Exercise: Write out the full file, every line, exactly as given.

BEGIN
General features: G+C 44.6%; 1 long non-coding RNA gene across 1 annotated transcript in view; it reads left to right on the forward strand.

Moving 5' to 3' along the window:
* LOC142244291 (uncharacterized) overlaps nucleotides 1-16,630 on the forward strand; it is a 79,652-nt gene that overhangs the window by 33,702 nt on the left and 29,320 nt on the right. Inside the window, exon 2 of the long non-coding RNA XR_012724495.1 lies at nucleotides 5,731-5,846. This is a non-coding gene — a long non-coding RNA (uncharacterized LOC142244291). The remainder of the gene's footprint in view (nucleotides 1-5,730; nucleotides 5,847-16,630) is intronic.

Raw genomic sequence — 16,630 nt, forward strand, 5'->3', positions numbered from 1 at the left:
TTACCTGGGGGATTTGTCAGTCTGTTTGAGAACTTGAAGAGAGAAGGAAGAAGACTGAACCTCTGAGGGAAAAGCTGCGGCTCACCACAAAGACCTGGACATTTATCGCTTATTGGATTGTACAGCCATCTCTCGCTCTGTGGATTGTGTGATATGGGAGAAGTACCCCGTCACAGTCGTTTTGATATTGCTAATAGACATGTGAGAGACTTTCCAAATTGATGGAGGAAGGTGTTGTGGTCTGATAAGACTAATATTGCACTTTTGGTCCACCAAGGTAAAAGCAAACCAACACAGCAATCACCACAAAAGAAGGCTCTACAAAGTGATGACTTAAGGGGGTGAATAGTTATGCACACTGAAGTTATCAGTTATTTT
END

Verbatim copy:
General features: G+C 44.6%; 1 long non-coding RNA gene across 1 annotated transcript in view; it reads left to right on the forward strand.

Moving 5' to 3' along the window:
* LOC142244291 (uncharacterized) overlaps nucleotides 1-16,630 on the forward strand; it is a 79,652-nt gene that overhangs the window by 33,702 nt on the left and 29,320 nt on the right. Inside the window, exon 2 of the long non-coding RNA XR_012724495.1 lies at nucleotides 5,731-5,846. This is a non-coding gene — a long non-coding RNA (uncharacterized LOC142244291). The remainder of the gene's footprint in view (nucleotides 1-5,730; nucleotides 5,847-16,630) is intronic.

Raw genomic sequence — 16,630 nt, forward strand, 5'->3', positions numbered from 1 at the left:
TTACCTGGGGGATTTGTCAGTCTGTTTGAGAACTTGAAGAGAGAAGGAAGAAGACTGAACCTCTGAGGGAAAAGCTGCGGCTCACCACAAAGACCTGGACATTTATCGCTTATTGGATTGTACAGCCATCTCTCGCTCTGTGGATTGTGTGATATGGGAGAAGTACCCCGTCACAGTCGTTTTGATATTGCTAATAGACATGTGAGAGACTTTCCAAATTGATGGAGGAAGGTGTTGTGGTCTGATAAGACTAATATTGCACTTTTGGTCCACCAAGGTAAAAGCAAACCAACACAGCAATCACCACAAAAGAAGGCTCTACAAAGTGATGACTTAAGGGGGTGAATAGTTATGCACACTGAAGTTATCAGTTATTTT